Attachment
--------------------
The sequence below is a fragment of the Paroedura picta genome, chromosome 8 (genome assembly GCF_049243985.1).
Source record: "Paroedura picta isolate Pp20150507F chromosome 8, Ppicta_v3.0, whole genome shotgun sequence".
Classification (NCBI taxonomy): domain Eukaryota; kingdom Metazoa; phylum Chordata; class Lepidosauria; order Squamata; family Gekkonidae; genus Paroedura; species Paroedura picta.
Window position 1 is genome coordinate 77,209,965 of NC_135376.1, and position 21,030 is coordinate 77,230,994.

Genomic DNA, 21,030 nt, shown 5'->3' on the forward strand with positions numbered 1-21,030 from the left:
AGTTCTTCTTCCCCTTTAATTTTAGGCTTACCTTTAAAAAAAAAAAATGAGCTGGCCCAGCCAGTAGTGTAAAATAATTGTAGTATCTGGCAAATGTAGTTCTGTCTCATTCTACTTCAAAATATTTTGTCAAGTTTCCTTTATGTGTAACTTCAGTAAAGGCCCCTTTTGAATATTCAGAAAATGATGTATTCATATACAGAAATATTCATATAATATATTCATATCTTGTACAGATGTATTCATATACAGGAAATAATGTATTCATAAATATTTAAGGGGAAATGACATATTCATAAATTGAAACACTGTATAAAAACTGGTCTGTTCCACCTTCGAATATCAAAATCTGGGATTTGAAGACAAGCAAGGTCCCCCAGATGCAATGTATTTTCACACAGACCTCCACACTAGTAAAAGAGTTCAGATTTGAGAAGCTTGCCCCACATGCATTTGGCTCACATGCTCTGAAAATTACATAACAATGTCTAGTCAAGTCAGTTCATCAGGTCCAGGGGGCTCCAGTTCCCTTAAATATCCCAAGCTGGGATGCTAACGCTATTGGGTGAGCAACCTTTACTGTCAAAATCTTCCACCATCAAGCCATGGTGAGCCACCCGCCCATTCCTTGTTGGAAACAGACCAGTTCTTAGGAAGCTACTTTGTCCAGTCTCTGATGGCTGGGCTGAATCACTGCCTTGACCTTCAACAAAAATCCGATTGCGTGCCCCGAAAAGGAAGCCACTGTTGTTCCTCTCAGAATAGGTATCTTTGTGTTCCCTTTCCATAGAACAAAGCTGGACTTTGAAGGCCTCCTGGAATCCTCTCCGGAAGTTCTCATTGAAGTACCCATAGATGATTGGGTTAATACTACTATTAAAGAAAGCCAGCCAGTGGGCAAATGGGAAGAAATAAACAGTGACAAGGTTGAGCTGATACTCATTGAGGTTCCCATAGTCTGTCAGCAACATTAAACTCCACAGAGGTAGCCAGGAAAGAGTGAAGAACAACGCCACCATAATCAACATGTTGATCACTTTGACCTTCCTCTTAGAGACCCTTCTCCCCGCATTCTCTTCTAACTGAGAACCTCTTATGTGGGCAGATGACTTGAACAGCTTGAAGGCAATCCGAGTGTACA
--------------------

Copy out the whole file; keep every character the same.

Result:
The sequence below is a fragment of the Paroedura picta genome, chromosome 8 (genome assembly GCF_049243985.1).
Source record: "Paroedura picta isolate Pp20150507F chromosome 8, Ppicta_v3.0, whole genome shotgun sequence".
Classification (NCBI taxonomy): domain Eukaryota; kingdom Metazoa; phylum Chordata; class Lepidosauria; order Squamata; family Gekkonidae; genus Paroedura; species Paroedura picta.
Window position 1 is genome coordinate 77,209,965 of NC_135376.1, and position 21,030 is coordinate 77,230,994.

Genomic DNA, 21,030 nt, shown 5'->3' on the forward strand with positions numbered 1-21,030 from the left:
AGTTCTTCTTCCCCTTTAATTTTAGGCTTACCTTTAAAAAAAAAAAATGAGCTGGCCCAGCCAGTAGTGTAAAATAATTGTAGTATCTGGCAAATGTAGTTCTGTCTCATTCTACTTCAAAATATTTTGTCAAGTTTCCTTTATGTGTAACTTCAGTAAAGGCCCCTTTTGAATATTCAGAAAATGATGTATTCATATACAGAAATATTCATATAATATATTCATATCTTGTACAGATGTATTCATATACAGGAAATAATGTATTCATAAATATTTAAGGGGAAATGACATATTCATAAATTGAAACACTGTATAAAAACTGGTCTGTTCCACCTTCGAATATCAAAATCTGGGATTTGAAGACAAGCAAGGTCCCCCAGATGCAATGTATTTTCACACAGACCTCCACACTAGTAAAAGAGTTCAGATTTGAGAAGCTTGCCCCACATGCATTTGGCTCACATGCTCTGAAAATTACATAACAATGTCTAGTCAAGTCAGTTCATCAGGTCCAGGGGGCTCCAGTTCCCTTAAATATCCCAAGCTGGGATGCTAACGCTATTGGGTGAGCAACCTTTACTGTCAAAATCTTCCACCATCAAGCCATGGTGAGCCACCCGCCCATTCCTTGTTGGAAACAGACCAGTTCTTAGGAAGCTACTTTGTCCAGTCTCTGATGGCTGGGCTGAATCACTGCCTTGACCTTCAACAAAAATCCGATTGCGTGCCCCGAAAAGGAAGCCACTGTTGTTCCTCTCAGAATAGGTATCTTTGTGTTCCCTTTCCATAGAACAAAGCTGGACTTTGAAGGCCTCCTGGAATCCTCTCCGGAAGTTCTCATTGAAGTACCCATAGATGATTGGGTTAATACTACTATTAAAGAAAGCCAGCCAGTGGGCAAATGGGAAGAAATAAACAGTGACAAGGTTGAGCTGATACTCATTGAGGTTCCCATAGTCTGTCAGCAACATTAAACTCCACAGAGGTAGCCAGGAAAGAGTGAAGAACAACGCCACCATAATCAACATGTTGATCACTTTGACCTTCCTCTTAGAGACCCTTCTCCCCGCATTCTCTTCTAACTGAGAACCTCTTATGTGGGCAGATGACTTGAACAGCTTGAAGGCAATCCGAGTGTACA